We were dropped off at a little steak house just across the border in Arkansas, milling around for just about an hour awaiting time for the race to start. The race folks announced a ten minute warning, and asked us to start collecting up on the bridge deck. I really thought we’d be running across the whole bridge span, but we ended up starting about a quarter way across, which meant that the first part of the race wasn’t entirely uphill. 🙂
While I stood on the bridge deck, awaiting the start, someone walked up to me, and said hello. It was Lynn Nelson, who was on the bloggers panel with me at Route 66 in November. I was stunned to find someone I knew at this race! We chatted like old friends, and that really helped cut the pre-race jitters for me.
We all stood, sang The Star Spangled Banner, and just like that — we were underway.
The thing that struck me right away was how long that bridge over the Mississippi River was… and how beautiful the land so very far below was. The sun was poking through the heavy clouds every now and then, lighting up parts of the river as I crossed the bridge. And as I expected, inside fifteen minutes, I’d lost the pack, and was left to my thoughts.
The Greenville Bridge is pretty impressive, and is billed as the longest cable-stayed bridge span on the Mississippi River. I couldn’t say if that’s true, but it’s very cool to run across. The only thing that was weird for me was ensuring I didn’t step wrong on the expansion joints. They were huge, and looked like you could break an ankle by stepping on them wrong.
Having lost the pack, I was the very last person running the half. As a result of that, and running on a pretty significant highway, I had an escort. 🙂 That’s one thing I noted throughout the race — the support from the LEO community was amazing! I never felt unsafe crossing any intersection, and I made sure I thanked every one of ’em. They kept all of us safe, and I loved being the target of the world’s slowest high-speed pursuit!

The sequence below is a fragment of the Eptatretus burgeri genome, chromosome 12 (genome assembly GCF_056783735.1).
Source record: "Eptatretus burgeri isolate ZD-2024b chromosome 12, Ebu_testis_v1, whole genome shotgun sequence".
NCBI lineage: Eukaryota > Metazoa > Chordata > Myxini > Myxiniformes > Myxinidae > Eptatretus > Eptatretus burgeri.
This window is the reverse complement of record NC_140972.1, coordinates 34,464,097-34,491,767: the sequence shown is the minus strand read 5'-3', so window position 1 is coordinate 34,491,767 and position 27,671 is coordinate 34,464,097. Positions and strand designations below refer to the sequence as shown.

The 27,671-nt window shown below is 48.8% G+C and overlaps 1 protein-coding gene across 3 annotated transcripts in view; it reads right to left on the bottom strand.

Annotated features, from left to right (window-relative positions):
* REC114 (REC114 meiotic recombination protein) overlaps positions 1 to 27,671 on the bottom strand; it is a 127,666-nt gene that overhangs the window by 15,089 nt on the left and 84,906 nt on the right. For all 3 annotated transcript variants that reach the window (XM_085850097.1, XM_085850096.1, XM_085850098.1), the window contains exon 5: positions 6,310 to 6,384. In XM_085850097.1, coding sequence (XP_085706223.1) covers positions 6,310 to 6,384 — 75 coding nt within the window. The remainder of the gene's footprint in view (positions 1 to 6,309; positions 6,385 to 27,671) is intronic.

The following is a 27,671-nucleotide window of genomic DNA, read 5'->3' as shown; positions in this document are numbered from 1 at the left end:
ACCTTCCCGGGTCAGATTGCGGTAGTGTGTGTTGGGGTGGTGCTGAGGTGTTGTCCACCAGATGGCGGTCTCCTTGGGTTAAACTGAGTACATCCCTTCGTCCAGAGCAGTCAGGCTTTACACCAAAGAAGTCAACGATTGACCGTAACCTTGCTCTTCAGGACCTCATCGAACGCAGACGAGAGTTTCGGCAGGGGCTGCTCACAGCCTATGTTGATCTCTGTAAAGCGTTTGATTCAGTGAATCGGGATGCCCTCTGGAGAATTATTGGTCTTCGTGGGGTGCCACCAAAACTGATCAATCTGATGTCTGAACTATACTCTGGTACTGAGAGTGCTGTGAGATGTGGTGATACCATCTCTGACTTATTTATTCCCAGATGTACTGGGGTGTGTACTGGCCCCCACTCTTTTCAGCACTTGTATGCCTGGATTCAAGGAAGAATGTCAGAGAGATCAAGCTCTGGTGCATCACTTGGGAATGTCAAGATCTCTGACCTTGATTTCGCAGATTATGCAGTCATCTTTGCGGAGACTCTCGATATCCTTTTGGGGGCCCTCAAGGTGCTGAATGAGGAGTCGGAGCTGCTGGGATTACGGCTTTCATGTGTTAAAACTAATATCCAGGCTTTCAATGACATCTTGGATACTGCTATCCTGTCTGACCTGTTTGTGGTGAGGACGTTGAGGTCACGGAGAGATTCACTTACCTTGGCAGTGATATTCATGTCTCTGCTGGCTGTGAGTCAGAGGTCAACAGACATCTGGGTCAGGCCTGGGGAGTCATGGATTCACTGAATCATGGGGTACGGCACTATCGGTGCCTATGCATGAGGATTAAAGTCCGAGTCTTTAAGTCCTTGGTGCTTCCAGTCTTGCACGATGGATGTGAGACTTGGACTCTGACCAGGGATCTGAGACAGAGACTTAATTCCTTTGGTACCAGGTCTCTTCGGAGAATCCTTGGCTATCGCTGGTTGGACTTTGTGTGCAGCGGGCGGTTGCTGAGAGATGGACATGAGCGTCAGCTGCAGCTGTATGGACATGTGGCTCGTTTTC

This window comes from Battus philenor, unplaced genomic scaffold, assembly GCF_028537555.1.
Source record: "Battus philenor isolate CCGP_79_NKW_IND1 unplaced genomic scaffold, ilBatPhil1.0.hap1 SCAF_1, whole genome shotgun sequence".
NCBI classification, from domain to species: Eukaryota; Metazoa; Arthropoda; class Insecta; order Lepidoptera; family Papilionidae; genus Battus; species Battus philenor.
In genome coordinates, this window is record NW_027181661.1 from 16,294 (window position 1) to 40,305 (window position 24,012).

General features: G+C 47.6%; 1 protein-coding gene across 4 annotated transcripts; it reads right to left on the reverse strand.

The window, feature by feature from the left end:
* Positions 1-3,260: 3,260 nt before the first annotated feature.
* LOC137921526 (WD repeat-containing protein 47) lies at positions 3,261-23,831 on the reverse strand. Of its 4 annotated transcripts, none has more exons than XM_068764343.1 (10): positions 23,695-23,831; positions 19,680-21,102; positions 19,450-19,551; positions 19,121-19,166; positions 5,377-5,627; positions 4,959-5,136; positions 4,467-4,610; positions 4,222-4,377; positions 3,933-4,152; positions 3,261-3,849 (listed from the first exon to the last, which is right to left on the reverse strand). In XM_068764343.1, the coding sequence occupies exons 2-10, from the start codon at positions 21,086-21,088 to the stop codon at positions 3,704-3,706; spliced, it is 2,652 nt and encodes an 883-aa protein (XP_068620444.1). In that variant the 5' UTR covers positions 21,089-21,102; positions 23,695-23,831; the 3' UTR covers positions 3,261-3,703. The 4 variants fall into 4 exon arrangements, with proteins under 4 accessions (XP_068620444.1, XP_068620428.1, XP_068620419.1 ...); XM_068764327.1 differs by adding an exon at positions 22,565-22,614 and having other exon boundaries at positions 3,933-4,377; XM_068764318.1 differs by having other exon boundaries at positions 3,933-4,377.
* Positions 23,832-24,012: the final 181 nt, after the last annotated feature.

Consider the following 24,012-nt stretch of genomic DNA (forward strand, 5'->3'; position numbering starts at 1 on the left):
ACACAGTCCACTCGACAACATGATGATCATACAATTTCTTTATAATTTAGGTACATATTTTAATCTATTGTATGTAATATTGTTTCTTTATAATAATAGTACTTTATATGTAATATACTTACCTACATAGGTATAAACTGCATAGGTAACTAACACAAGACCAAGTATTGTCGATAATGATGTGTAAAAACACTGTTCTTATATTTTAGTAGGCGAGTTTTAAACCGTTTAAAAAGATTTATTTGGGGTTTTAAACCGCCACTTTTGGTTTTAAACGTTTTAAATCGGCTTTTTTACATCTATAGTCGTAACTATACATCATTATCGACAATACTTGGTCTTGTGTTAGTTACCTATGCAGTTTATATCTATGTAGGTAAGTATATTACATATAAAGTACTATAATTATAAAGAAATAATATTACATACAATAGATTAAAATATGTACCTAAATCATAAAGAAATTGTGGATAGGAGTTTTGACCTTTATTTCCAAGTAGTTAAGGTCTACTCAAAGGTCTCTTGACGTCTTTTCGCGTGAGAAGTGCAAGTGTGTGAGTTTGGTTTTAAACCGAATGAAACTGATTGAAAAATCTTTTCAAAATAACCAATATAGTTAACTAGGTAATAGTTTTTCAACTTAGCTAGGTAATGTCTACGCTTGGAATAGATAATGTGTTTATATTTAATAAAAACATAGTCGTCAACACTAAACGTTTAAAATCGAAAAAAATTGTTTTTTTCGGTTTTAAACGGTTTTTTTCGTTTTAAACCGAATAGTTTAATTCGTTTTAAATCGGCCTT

I chugged through the first quarter (5k), and had a time pretty comparable to the first quarter of Route 66 — within a minute. I felt like I was on track for another long day, but a successful one. I even posted some Facebook Live material from the race course.
I continued on up Highway 82, with a nice tailwind, and kinda thought my times would be benefitting from the little extra push. However, at the halfway point, I was seven minutes behind my time from Tulsa, and was starting to feel a blister form on the bottom of my left foot. I’ve been there before (remember Gasparilla last year?), and that could’ve set me up for some real misery. As it ends up, that blister was the least of my worries.
Halfway was kinda a big point in this race. I put another (and my last) Facebook Live video up. The first of the marathoners passed me — remember, he was at the 19 mile point in his race, while I was sitting at six miles in mine. He was flying! And it was around halfway that I met Liz, Brenden, and Ashley.
These kids were probably half my age, and were walking at the same pace I was, plus or minus. Oh, and Liz was 30-weeks pregnant. 🙂 We’d been passing each other for much of the first half, and then hooked up as we reached the end of the highway part of the race. We talked for miles, stopping at some of the neighborhood rest stops, picking up doughnuts, citrus and other goodies. Eventually, they got ahead of me for good, although every now and then, they’d look back to make sure I was still in the game.
Somewhere around nine miles, I really began to struggle. I started taking breaks, sitting on the culverts and leaning against walls. I had so many folks passing me by, asking if I was ok. And I was, I was just exhausted. I hydrated well along the way (a little Gatorade every mile), so I know that wasn’t the problem. But for some reason, I was just barely getting from point to point. It was like some crazy Walking Dead imitation, only without the constant mumbling for brains.